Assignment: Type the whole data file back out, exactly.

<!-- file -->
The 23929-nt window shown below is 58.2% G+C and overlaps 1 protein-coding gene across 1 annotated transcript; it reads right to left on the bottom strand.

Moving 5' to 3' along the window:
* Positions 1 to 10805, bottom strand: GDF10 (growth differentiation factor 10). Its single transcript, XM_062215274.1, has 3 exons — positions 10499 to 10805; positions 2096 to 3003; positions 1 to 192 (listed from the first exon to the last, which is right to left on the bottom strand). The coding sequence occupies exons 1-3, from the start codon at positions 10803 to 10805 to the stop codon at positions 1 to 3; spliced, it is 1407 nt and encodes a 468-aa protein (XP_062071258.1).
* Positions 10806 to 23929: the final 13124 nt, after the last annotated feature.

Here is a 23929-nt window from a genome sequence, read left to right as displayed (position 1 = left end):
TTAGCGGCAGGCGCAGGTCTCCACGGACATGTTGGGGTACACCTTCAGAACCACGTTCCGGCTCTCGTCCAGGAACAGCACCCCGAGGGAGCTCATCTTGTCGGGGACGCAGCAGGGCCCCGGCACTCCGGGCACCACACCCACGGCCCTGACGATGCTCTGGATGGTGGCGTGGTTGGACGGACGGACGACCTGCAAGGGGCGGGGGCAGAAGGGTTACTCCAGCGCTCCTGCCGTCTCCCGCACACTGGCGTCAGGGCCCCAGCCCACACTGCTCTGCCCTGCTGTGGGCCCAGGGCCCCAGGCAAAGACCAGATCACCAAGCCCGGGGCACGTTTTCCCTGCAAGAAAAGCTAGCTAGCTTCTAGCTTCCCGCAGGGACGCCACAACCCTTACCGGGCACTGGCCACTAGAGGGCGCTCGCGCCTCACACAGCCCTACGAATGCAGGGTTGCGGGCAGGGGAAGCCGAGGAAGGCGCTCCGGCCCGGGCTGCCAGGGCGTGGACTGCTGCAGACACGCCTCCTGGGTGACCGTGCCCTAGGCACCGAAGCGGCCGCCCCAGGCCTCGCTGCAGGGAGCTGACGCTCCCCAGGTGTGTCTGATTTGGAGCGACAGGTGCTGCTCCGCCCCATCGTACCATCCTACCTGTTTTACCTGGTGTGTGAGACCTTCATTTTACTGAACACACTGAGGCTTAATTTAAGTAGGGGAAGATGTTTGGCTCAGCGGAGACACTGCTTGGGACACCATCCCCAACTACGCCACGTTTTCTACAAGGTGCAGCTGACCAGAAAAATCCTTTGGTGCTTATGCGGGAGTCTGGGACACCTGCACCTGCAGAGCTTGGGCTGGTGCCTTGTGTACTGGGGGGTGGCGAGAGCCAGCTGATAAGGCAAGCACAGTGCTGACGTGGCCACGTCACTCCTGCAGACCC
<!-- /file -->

The 23929-nt window shown below is 58.2% G+C and overlaps 1 protein-coding gene across 1 annotated transcript; it reads right to left on the bottom strand.

Moving 5' to 3' along the window:
* Positions 1 to 10805, bottom strand: GDF10 (growth differentiation factor 10). Its single transcript, XM_062215274.1, has 3 exons — positions 10499 to 10805; positions 2096 to 3003; positions 1 to 192 (listed from the first exon to the last, which is right to left on the bottom strand). The coding sequence occupies exons 1-3, from the start codon at positions 10803 to 10805 to the stop codon at positions 1 to 3; spliced, it is 1407 nt and encodes a 468-aa protein (XP_062071258.1).
* Positions 10806 to 23929: the final 13124 nt, after the last annotated feature.

Here is a 23929-nt window from a genome sequence, read left to right as displayed (position 1 = left end):
TTAGCGGCAGGCGCAGGTCTCCACGGACATGTTGGGGTACACCTTCAGAACCACGTTCCGGCTCTCGTCCAGGAACAGCACCCCGAGGGAGCTCATCTTGTCGGGGACGCAGCAGGGCCCCGGCACTCCGGGCACCACACCCACGGCCCTGACGATGCTCTGGATGGTGGCGTGGTTGGACGGACGGACGACCTGCAAGGGGCGGGGGCAGAAGGGTTACTCCAGCGCTCCTGCCGTCTCCCGCACACTGGCGTCAGGGCCCCAGCCCACACTGCTCTGCCCTGCTGTGGGCCCAGGGCCCCAGGCAAAGACCAGATCACCAAGCCCGGGGCACGTTTTCCCTGCAAGAAAAGCTAGCTAGCTTCTAGCTTCCCGCAGGGACGCCACAACCCTTACCGGGCACTGGCCACTAGAGGGCGCTCGCGCCTCACACAGCCCTACGAATGCAGGGTTGCGGGCAGGGGAAGCCGAGGAAGGCGCTCCGGCCCGGGCTGCCAGGGCGTGGACTGCTGCAGACACGCCTCCTGGGTGACCGTGCCCTAGGCACCGAAGCGGCCGCCCCAGGCCTCGCTGCAGGGAGCTGACGCTCCCCAGGTGTGTCTGATTTGGAGCGACAGGTGCTGCTCCGCCCCATCGTACCATCCTACCTGTTTTACCTGGTGTGTGAGACCTTCATTTTACTGAACACACTGAGGCTTAATTTAAGTAGGGGAAGATGTTTGGCTCAGCGGAGACACTGCTTGGGACACCATCCCCAACTACGCCACGTTTTCTACAAGGTGCAGCTGACCAGAAAAATCCTTTGGTGCTTATGCGGGAGTCTGGGACACCTGCACCTGCAGAGCTTGGGCTGGTGCCTTGTGTACTGGGGGGTGGCGAGAGCCAGCTGATAAGGCAAGCACAGTGCTGACGTGGCCACGTCACTCCTGCAGACCC